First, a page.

Speaking of tornados, we’ve had one tornado watch, which isn’t anything to get too worked up about. It’s the tornado warnings that cause concern. I easily fell asleep in the midst of the watch and we got little more than rain and some distant thunder. We had a better thunder and lightening show last night, which I thoroughly enjoyed. I’m still reveling in the lush greenness of the place. Last weekend I puttered over to my friends house to sit and talk while she planted her garden. It was just lovely to sit in her lush, green backyard and watch the bunnies, woodpeckers, and cardinals. It was also really lovely to be able to just drive a few minutes to casually see a friend instead of planning a week in advance then spending a 1/2 hour to an hour on the road to visit said friend. Life under the jet trails is lovely, but don’t tell the snobby fly-overs.

It feels like I’ve been saying this for a month now, but hopefully by the end of the week I will have some solid news about the house sale. Until then, I continue settling into limbo. Eventually I hope to be able to move forward and stop bleeding cash.

And oh yes, giving Whole30 another go. My body made it clear that’s what it wants.

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My Life in Slow-MO

First, some maintenance. If you have subscribed to this blog and are not getting notifications, it will be a few weeks. For some reason I cannot access the “activate” area of the blog through my iPad. When my things arrive, and I unpack my desktop, it will all get sorted out.

I have started my life in Slow-MO, though I’m waiting for the slow part to kick in. So far, it’s all been pretty rushed. But let’s back up…

The Drive

With everything packed in containers, and the house still technically unsold, I loaded up my cats and headed East. Because I started a little late, I ended up in Friday rush hour traffic as I left town. It was a good reminder of just why I’m so anxious to leave L.A. behind. Too many people!

The trip had it’s ups and downs, as does everything. Unloading the car in the pouring rain, and not being able to leave the next morning because one of the cats had hidden herself away, were two of the low points. The cats were clearly stressed and I felt guilt for the trauma I was putting them through. Night two, in a hotel room, they showed just how resilient they are. They had adjusted to life on the road, and were content to be out of their cages and exploring the room. They’ve been fine ever since, perhaps even better friends.

There were many high points. The scenery was spectacular. I had claimed New Mexico was a state I had been to, because I once put my foot in the corner of the state (at 4 corners). Now I know how bogus that claim was. The state was spectacular in its beauty. Texas was flat, but as I reached the Eastern edge of the state, heading into Oklahoma it shifted from deserty plains to lush rolling hills. After the past few years of severe drought in L.A. the outrageous number of shades of green began to be overwhelming. It was stunningly beautiful!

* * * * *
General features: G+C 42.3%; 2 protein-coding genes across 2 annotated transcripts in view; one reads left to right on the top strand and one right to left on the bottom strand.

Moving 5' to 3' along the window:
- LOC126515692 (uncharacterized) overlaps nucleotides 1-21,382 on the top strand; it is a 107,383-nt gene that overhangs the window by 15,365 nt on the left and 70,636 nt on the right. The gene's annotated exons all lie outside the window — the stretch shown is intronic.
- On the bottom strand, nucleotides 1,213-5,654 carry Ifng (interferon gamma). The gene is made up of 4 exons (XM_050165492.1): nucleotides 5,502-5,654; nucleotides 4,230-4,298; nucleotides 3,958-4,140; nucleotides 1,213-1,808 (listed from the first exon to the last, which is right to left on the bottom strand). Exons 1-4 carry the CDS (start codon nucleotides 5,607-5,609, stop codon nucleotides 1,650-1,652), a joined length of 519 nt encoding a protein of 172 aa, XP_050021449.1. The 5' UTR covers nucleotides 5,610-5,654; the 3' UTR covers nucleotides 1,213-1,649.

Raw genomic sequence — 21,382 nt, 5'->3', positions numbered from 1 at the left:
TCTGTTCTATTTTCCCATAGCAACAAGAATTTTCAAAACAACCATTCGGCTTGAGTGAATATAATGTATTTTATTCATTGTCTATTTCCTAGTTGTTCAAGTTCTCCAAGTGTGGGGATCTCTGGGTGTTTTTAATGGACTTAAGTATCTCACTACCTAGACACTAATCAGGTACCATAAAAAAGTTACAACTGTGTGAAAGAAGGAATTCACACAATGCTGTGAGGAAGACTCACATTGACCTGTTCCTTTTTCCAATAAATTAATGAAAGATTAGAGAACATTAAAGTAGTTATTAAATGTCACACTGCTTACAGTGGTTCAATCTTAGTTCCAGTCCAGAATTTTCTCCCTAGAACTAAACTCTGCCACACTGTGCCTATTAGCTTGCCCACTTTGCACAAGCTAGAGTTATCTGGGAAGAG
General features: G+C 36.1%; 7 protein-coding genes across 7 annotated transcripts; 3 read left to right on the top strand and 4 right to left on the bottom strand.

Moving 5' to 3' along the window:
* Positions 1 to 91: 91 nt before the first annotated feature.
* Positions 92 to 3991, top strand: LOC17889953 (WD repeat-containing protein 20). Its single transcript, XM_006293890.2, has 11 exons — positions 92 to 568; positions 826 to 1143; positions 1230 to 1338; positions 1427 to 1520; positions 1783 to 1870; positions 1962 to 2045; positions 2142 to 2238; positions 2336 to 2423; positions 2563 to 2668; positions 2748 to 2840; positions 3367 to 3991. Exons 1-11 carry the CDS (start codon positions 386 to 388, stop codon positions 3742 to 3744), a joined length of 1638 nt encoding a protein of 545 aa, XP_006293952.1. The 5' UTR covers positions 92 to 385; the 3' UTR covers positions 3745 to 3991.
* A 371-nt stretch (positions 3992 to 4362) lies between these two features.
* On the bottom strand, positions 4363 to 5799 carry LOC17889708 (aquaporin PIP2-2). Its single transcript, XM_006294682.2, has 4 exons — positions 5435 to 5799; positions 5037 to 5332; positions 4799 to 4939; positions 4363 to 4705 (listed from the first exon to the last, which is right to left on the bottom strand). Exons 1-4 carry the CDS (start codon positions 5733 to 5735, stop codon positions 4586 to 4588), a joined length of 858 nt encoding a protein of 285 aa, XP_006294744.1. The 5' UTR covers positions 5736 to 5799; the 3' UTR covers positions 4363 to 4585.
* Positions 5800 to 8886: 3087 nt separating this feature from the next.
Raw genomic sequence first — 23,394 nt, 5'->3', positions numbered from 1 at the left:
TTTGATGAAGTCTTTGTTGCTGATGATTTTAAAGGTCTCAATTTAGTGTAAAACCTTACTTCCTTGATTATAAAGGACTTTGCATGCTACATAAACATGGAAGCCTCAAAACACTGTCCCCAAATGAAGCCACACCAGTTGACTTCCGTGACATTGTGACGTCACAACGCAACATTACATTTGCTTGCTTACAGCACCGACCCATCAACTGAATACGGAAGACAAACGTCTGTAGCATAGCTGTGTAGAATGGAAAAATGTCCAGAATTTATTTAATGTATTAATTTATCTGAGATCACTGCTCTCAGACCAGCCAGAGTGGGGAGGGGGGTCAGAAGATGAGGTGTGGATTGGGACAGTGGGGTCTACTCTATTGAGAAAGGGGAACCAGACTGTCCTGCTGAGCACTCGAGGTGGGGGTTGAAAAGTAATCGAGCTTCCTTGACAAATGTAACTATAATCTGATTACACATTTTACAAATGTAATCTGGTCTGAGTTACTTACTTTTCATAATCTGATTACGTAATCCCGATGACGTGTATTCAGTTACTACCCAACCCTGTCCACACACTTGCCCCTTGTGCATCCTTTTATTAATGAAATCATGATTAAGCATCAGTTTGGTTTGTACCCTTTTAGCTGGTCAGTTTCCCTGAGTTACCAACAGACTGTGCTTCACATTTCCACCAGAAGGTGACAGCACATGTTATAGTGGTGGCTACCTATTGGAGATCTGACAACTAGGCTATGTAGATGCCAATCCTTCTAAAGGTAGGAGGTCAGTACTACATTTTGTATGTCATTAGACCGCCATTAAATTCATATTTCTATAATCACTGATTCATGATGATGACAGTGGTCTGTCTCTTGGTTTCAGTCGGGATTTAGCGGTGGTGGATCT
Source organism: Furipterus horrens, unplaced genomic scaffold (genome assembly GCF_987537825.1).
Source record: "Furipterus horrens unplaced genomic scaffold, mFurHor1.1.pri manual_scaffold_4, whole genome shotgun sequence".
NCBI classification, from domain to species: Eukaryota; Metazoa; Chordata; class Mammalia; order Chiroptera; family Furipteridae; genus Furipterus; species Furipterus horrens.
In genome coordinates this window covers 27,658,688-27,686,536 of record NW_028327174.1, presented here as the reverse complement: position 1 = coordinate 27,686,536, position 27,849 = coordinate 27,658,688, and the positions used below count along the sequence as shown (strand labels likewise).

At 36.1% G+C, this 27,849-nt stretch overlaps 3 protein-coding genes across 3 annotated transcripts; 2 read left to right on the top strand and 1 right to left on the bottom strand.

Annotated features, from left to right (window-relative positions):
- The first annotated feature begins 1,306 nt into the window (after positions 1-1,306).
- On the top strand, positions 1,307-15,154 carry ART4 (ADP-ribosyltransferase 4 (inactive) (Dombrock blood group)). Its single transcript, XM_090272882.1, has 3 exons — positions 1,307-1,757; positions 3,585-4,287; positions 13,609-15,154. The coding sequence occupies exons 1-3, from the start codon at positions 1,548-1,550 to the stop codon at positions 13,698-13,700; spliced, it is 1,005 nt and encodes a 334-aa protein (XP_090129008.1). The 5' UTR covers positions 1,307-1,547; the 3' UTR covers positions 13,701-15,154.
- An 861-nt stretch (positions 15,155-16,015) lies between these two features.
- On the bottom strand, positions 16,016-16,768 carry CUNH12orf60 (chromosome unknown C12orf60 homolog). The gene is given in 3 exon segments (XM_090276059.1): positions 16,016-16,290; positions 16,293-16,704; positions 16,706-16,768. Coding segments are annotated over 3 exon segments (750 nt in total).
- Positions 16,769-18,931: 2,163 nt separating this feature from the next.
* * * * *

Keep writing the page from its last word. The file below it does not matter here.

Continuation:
I learned some things on the road, and also now have some unanswered questions. Such as: what exactly does “bridge ices before road” mean? I get that they’re probably warning you that there might be ice on the bridge, but that combination of words is nonsensical to me.

Apparently in Eastern Oklahoma, heavy smoke is an issue as there were lots of signs saying, “Do Not Drive into Smoke.” Got it. Won’t do that.

Hitting the Ground Running

I arrived Sunday night, started looking for a house rental on Monday, and started my job on Tuesday. So things have not exactly been slow and easy going. They will likely slow down now that there is another glitch with the house sale. I am hoping it is simply a delay and will not lead to the collapse of this deal. Until the sale is complete, I’m back in limbo, pretty much unable to rent a house or buy a car. Still, life is good here and so far the leap feels fine. It will just feel better when I have some cash.

There are little details of life here that surprise me. Motorcycles can’t lane split (yay) but its strange to see them without helmets. They just give bags away for free at the grocery store! There is water standing around out in the open… not evaporating or anything! People will go out of their way to be helpful and kind. I wrote down the wrong number on a house rental, and the guy who answered offered to drive by the address and text me the right number. And he did it, adding smiley faces to the text.

Even with my worries about the house, life is suddenly and delightfully stress free. It takes me 20 minutes to get to work, and absolutely none of the drive is stressful. I was warned about the drivers here, but compared to L.A. drivers, they are saintly. I love where I work – the atmosphere, the mission, and the people. Everything is easier to accomplish in a smaller town. People are kinder. Life is more gentle. This is the right place for me to be right now, and I trust that the house situation will resolve itself eventually. If it doesn’t, this will be the shortest leap in history followed by a great big giant splat.

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I Yam What I Yam

As I had hoped in last week’s blog, there is positive news to report this week. Regardless of whether or not the sale falls apart in the last few days, I am leaving LA on Friday. My car has been sold. Reservations have been made. It’s so exciting I can barely stand it. There have also been sad goodbyes along the way. I just don’t understand why my friends don’t move wherever I move so we can keep hanging out. I mean really!